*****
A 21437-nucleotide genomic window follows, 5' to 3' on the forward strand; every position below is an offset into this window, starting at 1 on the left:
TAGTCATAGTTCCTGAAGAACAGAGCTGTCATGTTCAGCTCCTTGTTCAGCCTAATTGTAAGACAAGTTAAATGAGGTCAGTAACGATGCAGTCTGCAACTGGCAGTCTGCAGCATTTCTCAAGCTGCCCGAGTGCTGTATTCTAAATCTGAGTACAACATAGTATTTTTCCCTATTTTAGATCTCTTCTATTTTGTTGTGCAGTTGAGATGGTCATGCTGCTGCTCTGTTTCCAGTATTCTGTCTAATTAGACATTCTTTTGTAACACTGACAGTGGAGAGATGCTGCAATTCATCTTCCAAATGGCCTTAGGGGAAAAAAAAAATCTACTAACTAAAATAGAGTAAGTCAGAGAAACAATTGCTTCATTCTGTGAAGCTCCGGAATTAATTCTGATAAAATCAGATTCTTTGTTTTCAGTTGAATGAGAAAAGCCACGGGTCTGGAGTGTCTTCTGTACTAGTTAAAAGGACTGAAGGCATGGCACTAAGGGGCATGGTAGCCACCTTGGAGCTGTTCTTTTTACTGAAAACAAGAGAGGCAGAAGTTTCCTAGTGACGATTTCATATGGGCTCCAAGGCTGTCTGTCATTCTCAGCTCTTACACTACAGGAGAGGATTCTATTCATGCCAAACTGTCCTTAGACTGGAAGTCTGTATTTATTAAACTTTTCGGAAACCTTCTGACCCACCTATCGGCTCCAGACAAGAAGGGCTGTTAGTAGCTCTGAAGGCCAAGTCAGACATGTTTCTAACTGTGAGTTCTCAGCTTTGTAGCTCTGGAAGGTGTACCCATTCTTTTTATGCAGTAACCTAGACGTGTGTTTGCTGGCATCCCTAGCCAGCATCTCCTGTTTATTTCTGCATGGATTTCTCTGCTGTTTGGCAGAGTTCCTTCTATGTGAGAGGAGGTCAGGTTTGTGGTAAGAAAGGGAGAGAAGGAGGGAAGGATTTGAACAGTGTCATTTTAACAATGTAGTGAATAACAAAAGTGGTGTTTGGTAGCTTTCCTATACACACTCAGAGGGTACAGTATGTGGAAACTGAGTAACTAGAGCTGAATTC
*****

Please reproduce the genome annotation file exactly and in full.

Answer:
A 21437-nucleotide genomic window follows, 5' to 3' on the forward strand; every position below is an offset into this window, starting at 1 on the left:
TAGTCATAGTTCCTGAAGAACAGAGCTGTCATGTTCAGCTCCTTGTTCAGCCTAATTGTAAGACAAGTTAAATGAGGTCAGTAACGATGCAGTCTGCAACTGGCAGTCTGCAGCATTTCTCAAGCTGCCCGAGTGCTGTATTCTAAATCTGAGTACAACATAGTATTTTTCCCTATTTTAGATCTCTTCTATTTTGTTGTGCAGTTGAGATGGTCATGCTGCTGCTCTGTTTCCAGTATTCTGTCTAATTAGACATTCTTTTGTAACACTGACAGTGGAGAGATGCTGCAATTCATCTTCCAAATGGCCTTAGGGGAAAAAAAAAATCTACTAACTAAAATAGAGTAAGTCAGAGAAACAATTGCTTCATTCTGTGAAGCTCCGGAATTAATTCTGATAAAATCAGATTCTTTGTTTTCAGTTGAATGAGAAAAGCCACGGGTCTGGAGTGTCTTCTGTACTAGTTAAAAGGACTGAAGGCATGGCACTAAGGGGCATGGTAGCCACCTTGGAGCTGTTCTTTTTACTGAAAACAAGAGAGGCAGAAGTTTCCTAGTGACGATTTCATATGGGCTCCAAGGCTGTCTGTCATTCTCAGCTCTTACACTACAGGAGAGGATTCTATTCATGCCAAACTGTCCTTAGACTGGAAGTCTGTATTTATTAAACTTTTCGGAAACCTTCTGACCCACCTATCGGCTCCAGACAAGAAGGGCTGTTAGTAGCTCTGAAGGCCAAGTCAGACATGTTTCTAACTGTGAGTTCTCAGCTTTGTAGCTCTGGAAGGTGTACCCATTCTTTTTATGCAGTAACCTAGACGTGTGTTTGCTGGCATCCCTAGCCAGCATCTCCTGTTTATTTCTGCATGGATTTCTCTGCTGTTTGGCAGAGTTCCTTCTATGTGAGAGGAGGTCAGGTTTGTGGTAAGAAAGGGAGAGAAGGAGGGAAGGATTTGAACAGTGTCATTTTAACAATGTAGTGAATAACAAAAGTGGTGTTTGGTAGCTTTCCTATACACACTCAGAGGGTACAGTATGTGGAAACTGAGTAACTAGAGCTGAATTC